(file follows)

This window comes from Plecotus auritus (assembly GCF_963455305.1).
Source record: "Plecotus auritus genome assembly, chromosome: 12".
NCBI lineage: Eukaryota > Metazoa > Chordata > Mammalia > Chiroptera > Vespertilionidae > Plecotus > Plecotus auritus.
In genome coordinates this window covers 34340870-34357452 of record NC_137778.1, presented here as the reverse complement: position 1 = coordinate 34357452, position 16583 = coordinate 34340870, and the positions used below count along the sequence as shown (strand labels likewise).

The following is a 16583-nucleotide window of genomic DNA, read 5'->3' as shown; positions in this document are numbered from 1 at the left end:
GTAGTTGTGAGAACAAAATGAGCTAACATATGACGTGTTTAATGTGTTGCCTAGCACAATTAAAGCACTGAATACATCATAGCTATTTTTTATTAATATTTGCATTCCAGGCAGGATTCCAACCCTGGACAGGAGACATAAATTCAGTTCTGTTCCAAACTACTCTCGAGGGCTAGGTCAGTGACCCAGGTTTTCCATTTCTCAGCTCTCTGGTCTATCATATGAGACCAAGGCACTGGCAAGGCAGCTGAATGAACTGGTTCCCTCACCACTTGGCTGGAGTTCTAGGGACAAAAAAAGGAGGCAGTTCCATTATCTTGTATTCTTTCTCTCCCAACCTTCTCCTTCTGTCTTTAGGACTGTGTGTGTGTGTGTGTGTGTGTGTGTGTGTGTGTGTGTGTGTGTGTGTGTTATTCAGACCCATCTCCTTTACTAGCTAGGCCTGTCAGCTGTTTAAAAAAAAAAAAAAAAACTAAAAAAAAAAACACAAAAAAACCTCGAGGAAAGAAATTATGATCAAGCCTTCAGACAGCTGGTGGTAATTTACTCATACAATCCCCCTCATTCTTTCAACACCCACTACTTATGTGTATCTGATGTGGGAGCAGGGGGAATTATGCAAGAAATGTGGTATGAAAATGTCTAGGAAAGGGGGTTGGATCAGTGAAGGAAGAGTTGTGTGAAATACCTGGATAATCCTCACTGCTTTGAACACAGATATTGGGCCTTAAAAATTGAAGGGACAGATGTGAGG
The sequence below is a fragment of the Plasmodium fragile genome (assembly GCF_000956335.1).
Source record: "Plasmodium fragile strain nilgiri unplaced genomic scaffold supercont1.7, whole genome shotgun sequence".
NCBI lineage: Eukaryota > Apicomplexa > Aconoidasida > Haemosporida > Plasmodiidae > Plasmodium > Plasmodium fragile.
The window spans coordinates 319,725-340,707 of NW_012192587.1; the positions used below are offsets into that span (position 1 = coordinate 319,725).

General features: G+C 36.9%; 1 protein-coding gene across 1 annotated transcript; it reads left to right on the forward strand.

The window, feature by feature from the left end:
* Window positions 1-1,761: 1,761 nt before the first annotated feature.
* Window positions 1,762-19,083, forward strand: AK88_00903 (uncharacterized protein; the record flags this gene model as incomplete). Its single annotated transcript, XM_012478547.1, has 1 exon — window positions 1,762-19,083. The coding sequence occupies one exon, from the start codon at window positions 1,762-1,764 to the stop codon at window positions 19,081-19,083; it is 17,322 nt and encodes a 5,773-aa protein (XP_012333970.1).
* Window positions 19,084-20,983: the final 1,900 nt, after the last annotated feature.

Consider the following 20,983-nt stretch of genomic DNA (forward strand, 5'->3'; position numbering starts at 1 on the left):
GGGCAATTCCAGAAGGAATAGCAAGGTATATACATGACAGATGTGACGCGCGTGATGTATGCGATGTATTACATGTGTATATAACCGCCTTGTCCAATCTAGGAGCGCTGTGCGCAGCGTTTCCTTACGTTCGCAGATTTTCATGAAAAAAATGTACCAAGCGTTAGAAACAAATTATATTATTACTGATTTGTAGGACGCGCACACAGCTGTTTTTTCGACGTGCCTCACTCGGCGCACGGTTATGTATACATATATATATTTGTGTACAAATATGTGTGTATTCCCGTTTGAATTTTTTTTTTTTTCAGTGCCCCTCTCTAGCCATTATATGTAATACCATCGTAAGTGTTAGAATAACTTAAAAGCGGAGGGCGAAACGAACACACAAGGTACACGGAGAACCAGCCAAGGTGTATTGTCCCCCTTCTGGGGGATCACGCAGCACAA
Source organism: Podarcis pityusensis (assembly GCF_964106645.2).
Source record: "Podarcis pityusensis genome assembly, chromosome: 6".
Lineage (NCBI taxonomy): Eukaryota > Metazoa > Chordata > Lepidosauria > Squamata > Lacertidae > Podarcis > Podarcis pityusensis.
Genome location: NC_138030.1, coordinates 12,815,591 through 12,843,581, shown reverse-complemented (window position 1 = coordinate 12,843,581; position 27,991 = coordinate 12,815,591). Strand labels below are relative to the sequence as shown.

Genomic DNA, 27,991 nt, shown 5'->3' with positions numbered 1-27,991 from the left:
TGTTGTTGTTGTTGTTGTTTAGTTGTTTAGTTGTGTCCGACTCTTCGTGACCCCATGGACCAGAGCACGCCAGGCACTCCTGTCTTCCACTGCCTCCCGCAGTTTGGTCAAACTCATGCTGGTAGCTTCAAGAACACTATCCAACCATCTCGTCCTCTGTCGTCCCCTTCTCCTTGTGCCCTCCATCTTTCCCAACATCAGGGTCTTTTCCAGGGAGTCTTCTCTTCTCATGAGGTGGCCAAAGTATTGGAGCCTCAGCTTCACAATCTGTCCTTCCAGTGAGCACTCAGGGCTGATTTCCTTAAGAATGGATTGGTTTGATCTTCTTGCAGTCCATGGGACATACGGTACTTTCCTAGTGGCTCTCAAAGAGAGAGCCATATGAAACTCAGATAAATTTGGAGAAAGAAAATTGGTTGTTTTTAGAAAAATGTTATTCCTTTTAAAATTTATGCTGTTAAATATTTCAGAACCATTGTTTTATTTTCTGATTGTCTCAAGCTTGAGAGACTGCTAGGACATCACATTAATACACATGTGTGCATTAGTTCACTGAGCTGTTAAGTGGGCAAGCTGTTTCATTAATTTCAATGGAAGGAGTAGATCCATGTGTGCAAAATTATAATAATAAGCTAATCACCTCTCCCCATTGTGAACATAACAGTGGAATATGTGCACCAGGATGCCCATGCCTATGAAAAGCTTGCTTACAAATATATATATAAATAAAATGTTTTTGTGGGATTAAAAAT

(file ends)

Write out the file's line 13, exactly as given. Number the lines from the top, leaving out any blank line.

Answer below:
* Window positions 1-1,761: 1,761 nt before the first annotated feature.